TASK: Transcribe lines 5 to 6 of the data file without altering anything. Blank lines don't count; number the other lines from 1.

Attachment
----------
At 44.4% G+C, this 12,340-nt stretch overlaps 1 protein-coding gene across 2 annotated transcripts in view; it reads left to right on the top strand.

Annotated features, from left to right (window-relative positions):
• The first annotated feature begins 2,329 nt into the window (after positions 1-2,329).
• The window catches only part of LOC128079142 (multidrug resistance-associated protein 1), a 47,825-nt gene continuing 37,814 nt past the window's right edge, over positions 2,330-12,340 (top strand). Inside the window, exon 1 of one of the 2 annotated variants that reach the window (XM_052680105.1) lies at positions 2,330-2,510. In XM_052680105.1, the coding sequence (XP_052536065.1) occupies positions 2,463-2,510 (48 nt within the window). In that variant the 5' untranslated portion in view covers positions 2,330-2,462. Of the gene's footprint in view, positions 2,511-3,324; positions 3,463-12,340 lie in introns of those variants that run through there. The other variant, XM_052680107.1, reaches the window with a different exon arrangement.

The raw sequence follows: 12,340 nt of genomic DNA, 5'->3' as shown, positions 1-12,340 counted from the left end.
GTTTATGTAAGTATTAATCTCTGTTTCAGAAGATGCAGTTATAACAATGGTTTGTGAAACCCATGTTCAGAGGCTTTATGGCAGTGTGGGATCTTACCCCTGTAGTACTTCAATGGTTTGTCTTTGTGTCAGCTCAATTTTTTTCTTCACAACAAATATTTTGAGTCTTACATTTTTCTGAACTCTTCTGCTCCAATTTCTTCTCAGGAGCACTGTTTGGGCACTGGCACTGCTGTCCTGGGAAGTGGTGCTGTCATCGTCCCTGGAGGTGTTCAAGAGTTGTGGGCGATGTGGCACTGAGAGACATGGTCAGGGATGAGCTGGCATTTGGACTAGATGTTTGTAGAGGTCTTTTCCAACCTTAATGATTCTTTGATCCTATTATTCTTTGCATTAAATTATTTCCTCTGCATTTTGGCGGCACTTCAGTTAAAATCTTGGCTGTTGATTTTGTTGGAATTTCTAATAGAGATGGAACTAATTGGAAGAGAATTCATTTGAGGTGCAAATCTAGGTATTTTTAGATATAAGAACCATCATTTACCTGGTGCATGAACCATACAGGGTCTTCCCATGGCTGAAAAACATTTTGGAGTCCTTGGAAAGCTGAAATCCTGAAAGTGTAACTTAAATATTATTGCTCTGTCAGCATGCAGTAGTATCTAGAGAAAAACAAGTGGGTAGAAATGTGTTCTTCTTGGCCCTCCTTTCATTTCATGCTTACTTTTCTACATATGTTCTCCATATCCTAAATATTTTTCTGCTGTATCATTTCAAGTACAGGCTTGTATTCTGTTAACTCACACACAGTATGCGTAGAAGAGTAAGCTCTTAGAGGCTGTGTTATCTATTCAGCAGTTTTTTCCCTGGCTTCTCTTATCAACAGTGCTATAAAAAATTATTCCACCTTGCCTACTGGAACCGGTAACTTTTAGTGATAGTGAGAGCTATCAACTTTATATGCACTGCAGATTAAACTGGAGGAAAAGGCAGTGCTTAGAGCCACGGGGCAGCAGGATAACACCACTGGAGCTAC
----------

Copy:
The raw sequence follows: 12,340 nt of genomic DNA, 5'->3' as shown, positions 1-12,340 counted from the left end.
GTTTATGTAAGTATTAATCTCTGTTTCAGAAGATGCAGTTATAACAATGGTTTGTGAAACCCATGTTCAGAGGCTTTATGGCAGTGTGGGATCTTACCCCTGTAGTACTTCAATGGTTTGTCTTTGTGTCAGCTCAATTTTTTTCTTCACAACAAATATTTTGAGTCTTACATTTTTCTGAACTCTTCTGCTCCAATTTCTTCTCAGGAGCACTGTTTGGGCACTGGCACTGCTGTCCTGGGAAGTGGTGCTGTCATCGTCCCTGGAGGTGTTCAAGAGTTGTGGGCGATGTGGCACTGAGAGACATGGTCAGGGATGAGCTGGCATTTGGACTAGATGTTTGTAGAGGTCTTTTCCAACCTTAATGATTCTTTGATCCTATTATTCTTTGCATTAAATTATTTCCTCTGCATTTTGGCGGCACTTCAGTTAAAATCTTGGCTGTTGATTTTGTTGGAATTTCTAATAGAGATGGAACTAATTGGAAGAGAATTCATTTGAGGTGCAAATCTAGGTATTTTTAGATATAAGAACCATCATTTACCTGGTGCATGAACCATACAGGGTCTTCCCATGGCTGAAAAACATTTTGGAGTCCTTGGAAAGCTGAAATCCTGAAAGTGTAACTTAAATATTATTGCTCTGTCAGCATGCAGTAGTATCTAGAGAAAAACAAGTGGGTAGAAATGTGTTCTTCTTGGCCCTCCTTTCATTTCATGCTTACTTTTCTACATATGTTCTCCATATCCTAAATATTTTTCTGCTGTATCATTTCAAGTACAGGCTTGTATTCTGTTAACTCACACACAGTATGCGTAGAAGAGTAAGCTCTTAGAGGCTGTGTTATCTATTCAGCAGTTTTTTCCCTGGCTTCTCTTATCAACAGTGCTATAAAAAATTATTCCACCTTGCCTACTGGAACCGGTAACTTTTAGTGATAGTGAGAGCTATCAACTTTATATGCACTGCAGATTAAACTGGAGGAAAAGGCAGTGCTTAGAGCCACGGGGCAGCAGGATAACACCACTGGAGCTAC